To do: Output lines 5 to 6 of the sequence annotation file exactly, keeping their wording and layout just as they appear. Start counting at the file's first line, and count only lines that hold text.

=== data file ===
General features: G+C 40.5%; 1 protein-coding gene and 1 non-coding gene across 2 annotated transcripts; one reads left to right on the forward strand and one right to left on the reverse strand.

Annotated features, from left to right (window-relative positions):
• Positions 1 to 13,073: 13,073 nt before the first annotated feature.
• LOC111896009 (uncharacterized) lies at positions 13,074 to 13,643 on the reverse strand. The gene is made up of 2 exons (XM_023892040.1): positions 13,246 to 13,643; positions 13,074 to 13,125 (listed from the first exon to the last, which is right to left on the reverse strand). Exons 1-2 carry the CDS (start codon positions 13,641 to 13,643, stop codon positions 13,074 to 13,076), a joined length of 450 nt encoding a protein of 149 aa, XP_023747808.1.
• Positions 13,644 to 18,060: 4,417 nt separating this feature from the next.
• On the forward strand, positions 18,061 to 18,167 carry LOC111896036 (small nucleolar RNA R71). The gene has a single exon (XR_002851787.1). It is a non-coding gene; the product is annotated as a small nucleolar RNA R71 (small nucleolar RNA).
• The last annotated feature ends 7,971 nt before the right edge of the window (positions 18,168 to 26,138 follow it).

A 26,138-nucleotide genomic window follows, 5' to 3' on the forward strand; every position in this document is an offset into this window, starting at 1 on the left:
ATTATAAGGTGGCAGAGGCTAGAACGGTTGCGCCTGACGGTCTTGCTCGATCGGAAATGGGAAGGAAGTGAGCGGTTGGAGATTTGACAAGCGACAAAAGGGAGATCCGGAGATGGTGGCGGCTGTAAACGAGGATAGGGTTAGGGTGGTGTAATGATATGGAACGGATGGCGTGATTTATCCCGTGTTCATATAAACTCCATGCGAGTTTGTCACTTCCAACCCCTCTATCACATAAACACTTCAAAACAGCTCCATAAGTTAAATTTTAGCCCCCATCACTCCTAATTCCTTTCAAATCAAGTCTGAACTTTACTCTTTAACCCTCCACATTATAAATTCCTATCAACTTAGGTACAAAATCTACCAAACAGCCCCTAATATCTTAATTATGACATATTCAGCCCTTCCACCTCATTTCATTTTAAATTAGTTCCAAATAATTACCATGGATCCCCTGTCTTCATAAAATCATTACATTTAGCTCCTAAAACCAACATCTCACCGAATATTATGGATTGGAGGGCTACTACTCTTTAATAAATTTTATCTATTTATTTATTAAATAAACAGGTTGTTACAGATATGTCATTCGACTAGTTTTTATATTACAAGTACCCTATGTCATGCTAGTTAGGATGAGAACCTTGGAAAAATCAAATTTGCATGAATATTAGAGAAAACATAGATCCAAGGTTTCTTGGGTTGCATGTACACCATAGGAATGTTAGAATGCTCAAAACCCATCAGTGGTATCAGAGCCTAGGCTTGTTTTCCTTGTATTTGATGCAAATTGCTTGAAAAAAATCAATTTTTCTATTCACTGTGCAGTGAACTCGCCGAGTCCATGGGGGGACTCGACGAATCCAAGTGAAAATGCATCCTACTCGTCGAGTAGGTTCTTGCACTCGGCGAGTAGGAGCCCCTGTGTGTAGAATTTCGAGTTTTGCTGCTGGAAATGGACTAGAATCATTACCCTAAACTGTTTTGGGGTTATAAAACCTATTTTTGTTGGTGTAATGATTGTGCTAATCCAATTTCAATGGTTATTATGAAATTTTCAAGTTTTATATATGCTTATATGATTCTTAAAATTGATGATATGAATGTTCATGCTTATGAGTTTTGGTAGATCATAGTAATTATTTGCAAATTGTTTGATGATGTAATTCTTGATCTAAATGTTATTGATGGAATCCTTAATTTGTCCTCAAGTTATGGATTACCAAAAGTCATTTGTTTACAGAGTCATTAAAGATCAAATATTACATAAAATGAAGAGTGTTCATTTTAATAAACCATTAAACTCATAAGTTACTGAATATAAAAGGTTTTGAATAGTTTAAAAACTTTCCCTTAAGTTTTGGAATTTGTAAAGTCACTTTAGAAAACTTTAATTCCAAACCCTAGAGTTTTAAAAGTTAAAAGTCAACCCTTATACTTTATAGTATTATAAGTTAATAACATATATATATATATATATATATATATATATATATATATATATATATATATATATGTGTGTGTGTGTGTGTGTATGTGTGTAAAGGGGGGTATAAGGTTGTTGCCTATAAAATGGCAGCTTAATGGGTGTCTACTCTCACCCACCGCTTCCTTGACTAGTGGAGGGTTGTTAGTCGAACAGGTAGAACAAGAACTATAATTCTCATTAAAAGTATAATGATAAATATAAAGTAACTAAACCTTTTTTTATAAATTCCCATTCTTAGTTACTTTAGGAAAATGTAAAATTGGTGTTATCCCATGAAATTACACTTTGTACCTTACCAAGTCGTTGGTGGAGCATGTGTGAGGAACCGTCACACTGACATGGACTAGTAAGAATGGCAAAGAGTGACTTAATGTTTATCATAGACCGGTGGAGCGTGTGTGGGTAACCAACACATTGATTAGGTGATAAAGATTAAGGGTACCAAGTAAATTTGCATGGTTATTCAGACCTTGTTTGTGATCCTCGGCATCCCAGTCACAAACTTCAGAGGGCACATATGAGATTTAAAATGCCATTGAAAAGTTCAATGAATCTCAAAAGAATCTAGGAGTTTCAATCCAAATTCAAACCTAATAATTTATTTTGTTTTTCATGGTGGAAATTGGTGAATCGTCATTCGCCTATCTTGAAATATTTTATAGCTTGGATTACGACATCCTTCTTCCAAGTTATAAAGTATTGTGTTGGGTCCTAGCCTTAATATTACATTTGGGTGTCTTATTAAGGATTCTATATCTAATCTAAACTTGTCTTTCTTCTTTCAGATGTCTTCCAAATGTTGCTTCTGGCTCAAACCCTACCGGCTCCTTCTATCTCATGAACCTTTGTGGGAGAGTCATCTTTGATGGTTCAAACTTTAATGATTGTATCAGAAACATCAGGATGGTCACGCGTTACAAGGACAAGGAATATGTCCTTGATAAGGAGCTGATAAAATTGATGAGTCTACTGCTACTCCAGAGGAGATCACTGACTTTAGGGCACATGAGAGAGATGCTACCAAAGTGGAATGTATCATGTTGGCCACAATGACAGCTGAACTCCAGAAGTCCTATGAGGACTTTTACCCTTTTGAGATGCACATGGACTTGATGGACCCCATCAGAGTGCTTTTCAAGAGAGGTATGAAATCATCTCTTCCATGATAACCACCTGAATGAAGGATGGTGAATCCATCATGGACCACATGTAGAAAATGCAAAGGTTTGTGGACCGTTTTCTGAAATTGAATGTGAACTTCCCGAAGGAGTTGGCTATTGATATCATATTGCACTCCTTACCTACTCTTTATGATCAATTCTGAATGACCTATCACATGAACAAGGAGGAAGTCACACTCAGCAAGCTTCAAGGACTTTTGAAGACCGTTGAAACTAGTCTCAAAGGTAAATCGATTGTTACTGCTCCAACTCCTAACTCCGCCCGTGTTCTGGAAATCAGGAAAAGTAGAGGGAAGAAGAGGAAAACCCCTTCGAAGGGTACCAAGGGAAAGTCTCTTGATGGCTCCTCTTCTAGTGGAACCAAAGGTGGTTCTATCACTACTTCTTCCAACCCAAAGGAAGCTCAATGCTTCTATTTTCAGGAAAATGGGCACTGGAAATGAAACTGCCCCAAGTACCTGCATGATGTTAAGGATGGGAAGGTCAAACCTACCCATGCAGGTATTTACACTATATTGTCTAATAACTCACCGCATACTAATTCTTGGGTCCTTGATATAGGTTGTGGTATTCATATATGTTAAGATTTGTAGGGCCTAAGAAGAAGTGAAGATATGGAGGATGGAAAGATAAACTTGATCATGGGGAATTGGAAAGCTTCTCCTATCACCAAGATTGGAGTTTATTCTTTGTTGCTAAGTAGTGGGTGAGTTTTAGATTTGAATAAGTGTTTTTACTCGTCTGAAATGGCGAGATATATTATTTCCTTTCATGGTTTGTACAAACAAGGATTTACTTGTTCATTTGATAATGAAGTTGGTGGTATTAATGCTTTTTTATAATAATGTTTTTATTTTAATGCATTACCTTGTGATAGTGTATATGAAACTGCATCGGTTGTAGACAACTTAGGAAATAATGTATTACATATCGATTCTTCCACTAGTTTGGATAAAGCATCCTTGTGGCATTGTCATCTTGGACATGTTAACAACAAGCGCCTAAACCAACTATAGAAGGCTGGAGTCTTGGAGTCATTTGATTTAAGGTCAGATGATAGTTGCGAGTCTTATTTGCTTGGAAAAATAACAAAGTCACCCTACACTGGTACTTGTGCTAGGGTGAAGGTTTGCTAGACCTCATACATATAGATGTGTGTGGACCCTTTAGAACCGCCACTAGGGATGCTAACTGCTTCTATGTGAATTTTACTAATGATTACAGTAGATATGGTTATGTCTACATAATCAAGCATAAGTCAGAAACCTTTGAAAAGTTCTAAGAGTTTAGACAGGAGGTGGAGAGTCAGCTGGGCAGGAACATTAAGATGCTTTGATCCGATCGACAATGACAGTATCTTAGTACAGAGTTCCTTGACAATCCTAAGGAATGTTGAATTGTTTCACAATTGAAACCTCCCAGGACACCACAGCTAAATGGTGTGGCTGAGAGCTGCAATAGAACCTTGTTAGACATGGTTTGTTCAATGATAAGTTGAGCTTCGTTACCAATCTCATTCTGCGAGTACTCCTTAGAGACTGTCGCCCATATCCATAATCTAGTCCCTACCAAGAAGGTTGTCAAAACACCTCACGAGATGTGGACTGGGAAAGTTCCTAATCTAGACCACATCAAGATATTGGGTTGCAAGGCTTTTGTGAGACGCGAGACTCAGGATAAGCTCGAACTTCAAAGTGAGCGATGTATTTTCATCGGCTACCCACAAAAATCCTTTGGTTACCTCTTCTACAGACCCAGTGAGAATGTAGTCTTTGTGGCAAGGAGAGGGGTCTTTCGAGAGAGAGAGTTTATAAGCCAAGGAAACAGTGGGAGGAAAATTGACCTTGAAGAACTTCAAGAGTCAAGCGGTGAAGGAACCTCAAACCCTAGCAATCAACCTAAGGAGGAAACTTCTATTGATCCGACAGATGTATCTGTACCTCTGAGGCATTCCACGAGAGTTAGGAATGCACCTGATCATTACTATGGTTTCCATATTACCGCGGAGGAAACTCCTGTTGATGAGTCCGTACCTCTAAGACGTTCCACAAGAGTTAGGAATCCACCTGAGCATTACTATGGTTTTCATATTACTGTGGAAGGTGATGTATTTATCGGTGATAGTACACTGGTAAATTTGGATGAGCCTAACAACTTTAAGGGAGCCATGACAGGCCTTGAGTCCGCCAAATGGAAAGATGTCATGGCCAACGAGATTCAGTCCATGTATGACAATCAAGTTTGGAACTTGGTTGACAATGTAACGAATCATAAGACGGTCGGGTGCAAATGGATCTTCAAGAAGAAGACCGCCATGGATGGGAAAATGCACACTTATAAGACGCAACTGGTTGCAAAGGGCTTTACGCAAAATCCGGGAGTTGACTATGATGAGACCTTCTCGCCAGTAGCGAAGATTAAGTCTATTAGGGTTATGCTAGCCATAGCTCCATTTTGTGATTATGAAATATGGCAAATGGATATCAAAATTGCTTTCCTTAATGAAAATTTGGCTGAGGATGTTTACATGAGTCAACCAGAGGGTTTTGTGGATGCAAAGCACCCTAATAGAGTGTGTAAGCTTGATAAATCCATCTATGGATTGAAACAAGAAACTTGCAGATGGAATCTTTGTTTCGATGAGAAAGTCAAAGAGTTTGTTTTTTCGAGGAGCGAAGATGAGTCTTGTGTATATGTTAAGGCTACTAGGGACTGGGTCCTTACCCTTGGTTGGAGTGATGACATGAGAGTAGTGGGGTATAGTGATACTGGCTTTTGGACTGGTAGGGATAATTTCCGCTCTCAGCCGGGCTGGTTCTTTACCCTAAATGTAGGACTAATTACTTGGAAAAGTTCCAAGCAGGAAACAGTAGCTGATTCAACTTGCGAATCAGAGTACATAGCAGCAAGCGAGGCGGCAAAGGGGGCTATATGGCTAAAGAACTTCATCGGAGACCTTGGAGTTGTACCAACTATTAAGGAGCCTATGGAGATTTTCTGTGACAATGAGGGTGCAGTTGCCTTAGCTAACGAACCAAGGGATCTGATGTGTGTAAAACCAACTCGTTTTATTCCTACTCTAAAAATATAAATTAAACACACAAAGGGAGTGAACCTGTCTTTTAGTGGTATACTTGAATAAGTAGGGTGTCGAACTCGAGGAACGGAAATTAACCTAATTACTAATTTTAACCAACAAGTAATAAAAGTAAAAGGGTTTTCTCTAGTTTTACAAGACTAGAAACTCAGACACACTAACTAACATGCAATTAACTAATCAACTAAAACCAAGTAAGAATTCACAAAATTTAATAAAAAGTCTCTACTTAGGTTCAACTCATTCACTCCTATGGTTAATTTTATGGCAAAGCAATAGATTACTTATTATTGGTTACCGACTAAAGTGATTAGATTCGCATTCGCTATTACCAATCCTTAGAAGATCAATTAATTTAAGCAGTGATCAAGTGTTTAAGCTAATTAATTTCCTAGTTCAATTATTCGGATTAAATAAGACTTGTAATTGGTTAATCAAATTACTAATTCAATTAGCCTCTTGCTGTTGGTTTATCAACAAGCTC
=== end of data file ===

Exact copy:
• Positions 13,644 to 18,060: 4,417 nt separating this feature from the next.
• On the forward strand, positions 18,061 to 18,167 carry LOC111896036 (small nucleolar RNA R71). The gene has a single exon (XR_002851787.1). It is a non-coding gene; the product is annotated as a small nucleolar RNA R71 (small nucleolar RNA).